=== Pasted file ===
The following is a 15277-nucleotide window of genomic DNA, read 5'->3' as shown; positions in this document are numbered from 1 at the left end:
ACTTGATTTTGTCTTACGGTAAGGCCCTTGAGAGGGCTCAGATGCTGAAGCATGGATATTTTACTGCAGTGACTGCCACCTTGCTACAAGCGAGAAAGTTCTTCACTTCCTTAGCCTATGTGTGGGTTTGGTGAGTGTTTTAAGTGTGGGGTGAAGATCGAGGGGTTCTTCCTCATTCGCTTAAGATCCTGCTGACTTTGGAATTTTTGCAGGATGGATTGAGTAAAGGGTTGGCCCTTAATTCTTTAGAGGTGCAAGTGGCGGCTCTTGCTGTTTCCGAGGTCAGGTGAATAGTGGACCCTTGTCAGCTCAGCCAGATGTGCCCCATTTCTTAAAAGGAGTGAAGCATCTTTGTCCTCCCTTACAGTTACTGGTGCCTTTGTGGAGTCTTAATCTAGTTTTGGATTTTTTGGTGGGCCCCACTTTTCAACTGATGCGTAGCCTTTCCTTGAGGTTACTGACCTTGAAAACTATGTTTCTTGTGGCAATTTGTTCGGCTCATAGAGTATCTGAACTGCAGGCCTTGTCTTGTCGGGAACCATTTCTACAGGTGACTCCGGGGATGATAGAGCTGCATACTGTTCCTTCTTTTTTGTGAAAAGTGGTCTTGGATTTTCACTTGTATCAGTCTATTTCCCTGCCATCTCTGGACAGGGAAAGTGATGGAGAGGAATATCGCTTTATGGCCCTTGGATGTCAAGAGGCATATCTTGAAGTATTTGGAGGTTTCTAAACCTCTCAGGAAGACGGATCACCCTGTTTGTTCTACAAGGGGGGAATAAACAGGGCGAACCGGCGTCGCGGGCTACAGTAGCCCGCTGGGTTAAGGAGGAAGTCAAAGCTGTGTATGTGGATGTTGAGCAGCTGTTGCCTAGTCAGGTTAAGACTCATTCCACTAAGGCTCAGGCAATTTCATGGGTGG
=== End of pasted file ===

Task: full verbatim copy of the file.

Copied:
The following is a 15277-nucleotide window of genomic DNA, read 5'->3' as shown; positions in this document are numbered from 1 at the left end:
ACTTGATTTTGTCTTACGGTAAGGCCCTTGAGAGGGCTCAGATGCTGAAGCATGGATATTTTACTGCAGTGACTGCCACCTTGCTACAAGCGAGAAAGTTCTTCACTTCCTTAGCCTATGTGTGGGTTTGGTGAGTGTTTTAAGTGTGGGGTGAAGATCGAGGGGTTCTTCCTCATTCGCTTAAGATCCTGCTGACTTTGGAATTTTTGCAGGATGGATTGAGTAAAGGGTTGGCCCTTAATTCTTTAGAGGTGCAAGTGGCGGCTCTTGCTGTTTCCGAGGTCAGGTGAATAGTGGACCCTTGTCAGCTCAGCCAGATGTGCCCCATTTCTTAAAAGGAGTGAAGCATCTTTGTCCTCCCTTACAGTTACTGGTGCCTTTGTGGAGTCTTAATCTAGTTTTGGATTTTTTGGTGGGCCCCACTTTTCAACTGATGCGTAGCCTTTCCTTGAGGTTACTGACCTTGAAAACTATGTTTCTTGTGGCAATTTGTTCGGCTCATAGAGTATCTGAACTGCAGGCCTTGTCTTGTCGGGAACCATTTCTACAGGTGACTCCGGGGATGATAGAGCTGCATACTGTTCCTTCTTTTTTGTGAAAAGTGGTCTTGGATTTTCACTTGTATCAGTCTATTTCCCTGCCATCTCTGGACAGGGAAAGTGATGGAGAGGAATATCGCTTTATGGCCCTTGGATGTCAAGAGGCATATCTTGAAGTATTTGGAGGTTTCTAAACCTCTCAGGAAGACGGATCACCCTGTTTGTTCTACAAGGGGGGAATAAACAGGGCGAACCGGCGTCGCGGGCTACAGTAGCCCGCTGGGTTAAGGAGGAAGTCAAAGCTGTGTATGTGGATGTTGAGCAGCTGTTGCCTAGTCAGGTTAAGACTCATTCCACTAAGGCTCAGGCAATTTCATGGGTGG